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Officials discuss cleaning saltwater


Published December 23, 2007

BAY CITY — Matagorda County officials are exploring the possibility of drinking a nice, cool, refreshing cup of saltwater.

Though drinking water isn’t in short supply yet, Matagorda County officials had a conference Thursday to look to the future by discussing the possibility of taking the salt out of brackish water to use for drinking and agricultural purposes.

Brackish water is the result of saltwater and fresh water combining in the ground or on the water’s surface, said Steve Young, engineering senior hydrogeologist for United Research Services. The salt can be removed through a process called desalination.

A desalination plant could be a reality for the county if research proves the project would be worth the cost. Some grants are available through the Texas Water Development Board to build a plant, but the majority of the cost would rest on the counties served by it, said Jorge Arroyo, the Texas Water Development Board’s director for Seawater and Brackish Water Desalination Initiatives.

“It all comes down to the money,” Young said, and right now, that money isn’t available.

The Texas Water Development Board likely will bring the issue to the Legislature to try to get funding, Arroyo said, though no official timeline has been set for the project.

It is estimated 2.5 billion acre-feet of brackish groundwater exists in Texas aquifers, but further research needs to be done to determine where the water is and how much is in each area, Young said.

The process of desalination is being practiced in Australia and Florida and there is a plant set up in Brownsville to see how it would work in Texas, Arroyo said.

“As population grows and supported progress continues on, the demand for water increases,” Coastal Plains Groundwater Conservation District representative Haskell Simon said. “We must enhance our conservation efforts and we must be innovative in increasing new ways to meet the ever increasing demand.”

Common issues with using brackish water include that it’s too costly, uses too much energy and is not needed, Arroyo said.

He said the cost for conventional water supplies has increased and the cost for desalination has declined, so the two are meeting in the middle.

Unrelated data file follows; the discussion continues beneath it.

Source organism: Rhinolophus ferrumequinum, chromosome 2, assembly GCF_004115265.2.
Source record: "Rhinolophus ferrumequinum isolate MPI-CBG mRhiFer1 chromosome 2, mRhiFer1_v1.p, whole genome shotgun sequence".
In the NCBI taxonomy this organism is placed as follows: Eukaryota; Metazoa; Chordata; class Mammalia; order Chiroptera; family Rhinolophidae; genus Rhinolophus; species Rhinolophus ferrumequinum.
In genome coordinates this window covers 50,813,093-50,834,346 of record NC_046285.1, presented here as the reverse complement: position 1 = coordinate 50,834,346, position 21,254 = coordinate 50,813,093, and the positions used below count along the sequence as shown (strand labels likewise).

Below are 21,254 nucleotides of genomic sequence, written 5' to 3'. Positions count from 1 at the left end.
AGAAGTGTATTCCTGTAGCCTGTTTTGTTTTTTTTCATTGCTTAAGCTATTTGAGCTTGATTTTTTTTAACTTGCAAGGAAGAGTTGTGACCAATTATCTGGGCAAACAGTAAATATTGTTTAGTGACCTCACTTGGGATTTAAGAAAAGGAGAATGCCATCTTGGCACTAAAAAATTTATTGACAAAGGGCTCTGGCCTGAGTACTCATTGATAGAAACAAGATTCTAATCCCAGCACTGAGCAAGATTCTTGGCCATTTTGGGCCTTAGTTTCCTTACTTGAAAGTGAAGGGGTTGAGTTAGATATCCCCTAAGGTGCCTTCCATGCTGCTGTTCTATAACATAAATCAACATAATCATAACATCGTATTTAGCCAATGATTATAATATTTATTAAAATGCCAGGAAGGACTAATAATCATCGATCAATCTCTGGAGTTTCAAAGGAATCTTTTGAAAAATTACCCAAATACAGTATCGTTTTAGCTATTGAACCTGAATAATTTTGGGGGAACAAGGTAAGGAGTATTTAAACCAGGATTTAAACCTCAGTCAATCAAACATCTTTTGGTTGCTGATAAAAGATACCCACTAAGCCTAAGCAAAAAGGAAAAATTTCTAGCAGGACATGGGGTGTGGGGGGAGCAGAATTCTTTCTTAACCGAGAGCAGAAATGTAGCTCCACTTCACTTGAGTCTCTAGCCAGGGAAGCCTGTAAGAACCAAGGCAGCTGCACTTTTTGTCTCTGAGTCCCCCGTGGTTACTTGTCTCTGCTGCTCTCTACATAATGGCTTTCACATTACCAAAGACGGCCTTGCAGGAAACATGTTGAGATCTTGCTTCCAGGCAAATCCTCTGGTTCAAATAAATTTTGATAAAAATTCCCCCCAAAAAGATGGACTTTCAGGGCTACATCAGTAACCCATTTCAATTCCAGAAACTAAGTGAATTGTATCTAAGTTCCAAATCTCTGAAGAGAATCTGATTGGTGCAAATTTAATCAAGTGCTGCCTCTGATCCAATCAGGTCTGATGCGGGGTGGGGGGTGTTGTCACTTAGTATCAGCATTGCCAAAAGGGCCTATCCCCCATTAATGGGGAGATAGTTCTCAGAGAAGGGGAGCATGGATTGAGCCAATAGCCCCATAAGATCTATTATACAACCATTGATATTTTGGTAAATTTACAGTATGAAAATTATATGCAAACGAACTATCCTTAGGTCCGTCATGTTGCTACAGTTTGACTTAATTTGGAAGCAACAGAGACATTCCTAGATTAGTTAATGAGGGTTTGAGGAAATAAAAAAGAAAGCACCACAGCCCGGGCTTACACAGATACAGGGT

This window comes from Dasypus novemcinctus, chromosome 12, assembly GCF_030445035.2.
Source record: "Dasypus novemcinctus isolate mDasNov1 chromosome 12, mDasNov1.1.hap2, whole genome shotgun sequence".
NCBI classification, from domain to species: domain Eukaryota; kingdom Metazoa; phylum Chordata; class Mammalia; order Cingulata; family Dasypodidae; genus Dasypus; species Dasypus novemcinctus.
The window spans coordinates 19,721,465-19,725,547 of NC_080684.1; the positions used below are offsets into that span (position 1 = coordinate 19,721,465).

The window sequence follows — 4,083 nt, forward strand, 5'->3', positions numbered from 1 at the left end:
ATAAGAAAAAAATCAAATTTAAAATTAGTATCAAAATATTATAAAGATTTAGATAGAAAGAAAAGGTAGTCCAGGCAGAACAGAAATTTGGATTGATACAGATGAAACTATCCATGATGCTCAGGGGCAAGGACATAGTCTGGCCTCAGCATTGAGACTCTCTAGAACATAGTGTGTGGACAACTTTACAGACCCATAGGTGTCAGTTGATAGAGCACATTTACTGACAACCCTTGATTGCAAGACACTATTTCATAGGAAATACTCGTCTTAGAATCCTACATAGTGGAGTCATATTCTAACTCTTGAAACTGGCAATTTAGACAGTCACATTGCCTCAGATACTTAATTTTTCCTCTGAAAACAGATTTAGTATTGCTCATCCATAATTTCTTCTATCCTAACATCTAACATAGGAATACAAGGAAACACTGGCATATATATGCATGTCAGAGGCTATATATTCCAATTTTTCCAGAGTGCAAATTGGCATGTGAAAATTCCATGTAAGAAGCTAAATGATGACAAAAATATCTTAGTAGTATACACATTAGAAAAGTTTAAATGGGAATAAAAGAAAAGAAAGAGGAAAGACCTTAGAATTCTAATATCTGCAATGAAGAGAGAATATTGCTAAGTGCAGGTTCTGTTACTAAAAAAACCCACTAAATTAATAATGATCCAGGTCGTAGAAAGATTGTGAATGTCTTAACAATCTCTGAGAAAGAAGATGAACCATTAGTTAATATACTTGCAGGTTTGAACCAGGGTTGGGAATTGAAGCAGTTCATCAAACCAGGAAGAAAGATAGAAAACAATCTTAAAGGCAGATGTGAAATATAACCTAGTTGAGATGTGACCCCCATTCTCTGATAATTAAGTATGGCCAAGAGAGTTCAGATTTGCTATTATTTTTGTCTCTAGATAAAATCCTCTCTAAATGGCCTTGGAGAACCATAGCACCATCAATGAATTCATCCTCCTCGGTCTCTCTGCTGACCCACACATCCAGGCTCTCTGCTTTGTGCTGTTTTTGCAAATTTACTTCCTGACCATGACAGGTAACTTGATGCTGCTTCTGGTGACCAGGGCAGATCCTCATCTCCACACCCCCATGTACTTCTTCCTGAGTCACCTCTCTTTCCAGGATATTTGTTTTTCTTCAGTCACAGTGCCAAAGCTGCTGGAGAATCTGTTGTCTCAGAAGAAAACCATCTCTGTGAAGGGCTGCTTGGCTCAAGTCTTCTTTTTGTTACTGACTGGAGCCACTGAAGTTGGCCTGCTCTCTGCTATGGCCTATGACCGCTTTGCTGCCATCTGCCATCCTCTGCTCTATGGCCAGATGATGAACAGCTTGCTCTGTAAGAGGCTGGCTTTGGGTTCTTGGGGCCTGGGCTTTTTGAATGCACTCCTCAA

The cost to construct a desalination plant is from $2 million to $26 million, depending on the capacity of the plant, and water would cost about $1.30 per 1,000 gallons, he said, which is about the same cost as fresh water.

“This is an established technology,” Arroyo said. In the coastal area, “We have brackish groundwater availability, and we have access to, for practical purposes, a limitless supply of ocean water.”

It is wiser to look at water desalination now before alternate water supplies are a necessity, he said.

Coastal areas have a large supply of brackish water, but, most of it lies at the bottom of the aquifers, Young said. More study needs to be done to see how digging wells to get the water out would affect the freshwater supplies.

“A couple of years ago, we knew brackish water was available and we just assumed it would be a matter of dropping the well and adding a little treatment, a little filtration and use it,” Simon said. “We’re finding out that it’s a little more complicated than that.”

The amount of brackish water available is unknown, and without that knowledge, it’s not known long the water supply would last, Simon said.

Before plans to build a plant can be developed, several key issues need to be answered, Young said. Where the water would come from, what it would be used for, how long the supply would last and who would manage its progress all are questions United Research Services and the Coastal Plains Groundwater Conservation District would like to have answered.

Reverse-osmosis is the leading process for desalination and involves a pretreatment phase before the water is passed through a membrane to remove salt and other minerals, Arroyo said.

This process would make the water suitable for agriculture or industry and eventually for consumption, Arroyo said.

Though the county is looking into using brackish water, more research needs to be done before any decisions are made, Simon said.

“We don’t know that much about it yet, but we’re going to continue to pursue it.” Simon said. “We’ve got a grasp of what’s needed and I think the next thing we’ll do is to go and take the next step as to actually see what we can do about developing it.”

In 2005, a pilot plant was proposed at Dow Chemical Co. to explore the possibilities of using desalinated water for drinking, but the plans did not move beyond the discussion stage.

Erin McKeon covers Matagorda County for The Facts. Contact her at (979) 237-0152.

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DRINKING WATER

Matagorda County officials are discussing the feasibility of a desalination plant

$2 to $26: Cost in millions of dollars to construct a desalination plant depending on capacity

$1.30: Cost of water per 1,000 gallons